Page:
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stop censoring your creativity

Stop censoring your creativity. Easier said than done, right?

Whether you’re a blogger, a painter, a stay-at-home mom who just loves to craft, or a chef, creative flow happens when we let down our guard and stay present in the moment. When we let go of the limits we (or society) impose on ourselves, we begin to create magic. 

A lavender bouquet is in front of a white box on a side table for summer decorating ideas.

Beautiful things are often created out of the darkest of times… out of boredom… out of inspiration to shed light on an important topic. 

So why is it so hard for us to stop censoring what it is that we put out into the world?

Is censorship ever a good thing?

Censorship, at best, can be tactful and polite when used in the right situation. Not interrupting someone to tell them your point of view as they’re explaining their opinion is good manners. But holding in every single opinion you have on important topics that matter to you is just not healthy, and in the end it ends up hurting our relationships we have with others.

Sure, I don’t need to hear your every opinion on politics or religion or what you think is the healthiest diet to eat. (And let’s be honest, sometimes those opinion pushers can just be downright annoying, pressing their moral superiority onto others at every chance they get.) 

But when it comes to you being you and me being me… living our everyday lives to our own standards, morals, and values… we can’t be afraid to speak up when something matters. 

Does that mean I need to constantly declare what I think is right and how others are wrong, or argue with acquaintances I barely know in online spaces to prove a point? Is that really effective or productive? 

Nope, not at all. Some things just aren’t worth the energy or time.

What I’m saying is, when it comes to creating art, expressing your viewpoint, and living your truth… It is so important to be direct, honest, and show people your unique perspective. Even if it feels uncomfortable.

Censorship, at its worst, is destructive. This can be especially true for artists, writers, or anyone pursuing creative work, professionally or as a pastime. 

When everyone just agrees with one another to keep the peace or when artists only make art that’s safe (that’s on trend or acceptable) aren’t we missing a lot of important stuff in between?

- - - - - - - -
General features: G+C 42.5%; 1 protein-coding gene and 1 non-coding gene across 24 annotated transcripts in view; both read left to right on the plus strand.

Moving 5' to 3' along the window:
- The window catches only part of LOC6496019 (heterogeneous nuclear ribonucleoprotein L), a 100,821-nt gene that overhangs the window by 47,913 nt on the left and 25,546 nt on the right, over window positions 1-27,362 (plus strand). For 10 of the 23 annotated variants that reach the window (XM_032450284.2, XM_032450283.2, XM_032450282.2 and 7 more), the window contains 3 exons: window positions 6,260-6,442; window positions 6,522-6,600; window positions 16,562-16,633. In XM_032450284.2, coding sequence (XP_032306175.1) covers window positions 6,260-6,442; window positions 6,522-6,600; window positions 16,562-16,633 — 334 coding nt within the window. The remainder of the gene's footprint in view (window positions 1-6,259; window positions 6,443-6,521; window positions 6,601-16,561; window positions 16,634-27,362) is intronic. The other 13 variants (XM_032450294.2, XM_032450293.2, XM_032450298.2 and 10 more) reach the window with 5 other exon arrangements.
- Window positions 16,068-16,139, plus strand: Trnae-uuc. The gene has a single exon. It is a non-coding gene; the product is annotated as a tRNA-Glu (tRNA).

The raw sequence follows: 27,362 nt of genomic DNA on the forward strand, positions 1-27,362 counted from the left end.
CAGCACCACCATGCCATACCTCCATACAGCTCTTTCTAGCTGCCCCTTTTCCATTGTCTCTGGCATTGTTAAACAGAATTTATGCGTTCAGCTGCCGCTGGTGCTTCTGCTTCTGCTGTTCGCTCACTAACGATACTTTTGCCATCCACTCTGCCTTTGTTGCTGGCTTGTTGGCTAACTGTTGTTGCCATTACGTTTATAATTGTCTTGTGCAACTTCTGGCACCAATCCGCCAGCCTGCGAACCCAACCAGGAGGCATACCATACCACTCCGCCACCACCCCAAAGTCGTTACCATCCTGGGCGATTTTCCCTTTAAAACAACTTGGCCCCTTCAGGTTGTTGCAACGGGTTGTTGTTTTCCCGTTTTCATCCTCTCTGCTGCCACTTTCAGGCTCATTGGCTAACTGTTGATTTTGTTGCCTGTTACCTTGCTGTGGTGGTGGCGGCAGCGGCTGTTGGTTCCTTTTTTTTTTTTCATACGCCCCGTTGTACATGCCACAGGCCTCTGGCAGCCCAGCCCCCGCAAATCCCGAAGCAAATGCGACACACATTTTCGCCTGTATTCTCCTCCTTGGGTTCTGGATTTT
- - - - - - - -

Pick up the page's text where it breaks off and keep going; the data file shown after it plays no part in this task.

When we only create what is popular or acceptable, don’t we misrepresent ourselves? Don’t we owe it to ourselves to at least be honest? 

If we all only think and create in one way doesn’t that make for a very boring world we live in?

Creating in only one single “approved” way creates and enables a level of bureaucracy where gatekeepers dictate what, how, and why we create the things we create. Is that authentic? Is that honest? Is that ethical?

It is so important today, as always, to make your voice heard. 

In a crowd full of agreers, be the person who speaks up, saying “no, this isn’t right” or “that’s just not for me.” 

In a room full of artists, be the one who picks up the palette knife to paint with instead of the brush. 

Dare to think critically and act independently of others.

Why we censor our creative work

Fear of judgment 

My instincts tell me that fear of judgment is at the top of the list when it comes to censoring ourselves. We fear that others will think we’re weird, not want to associate with us, and we’ll become outcasts in our very own work. We become so afraid of what others will think of us that we forget to pay attention to what we think of ourselves. 

Here is a word of advice: Let your freak flag fly. 

Do you know anyone remarkable who got to where they are by being just like everyone else? Especially for creatives, being different makes you stand out more… oftentimes in a good way.

I can understand, especially if you’re a social media influencer and rely on this for income, your worries about losing followers, clients, or traffic on your website. It’s a big deal.

You may worry that if you post something that others don’t like or agree with, you’ll lose followers/likes and in turn lose out on income.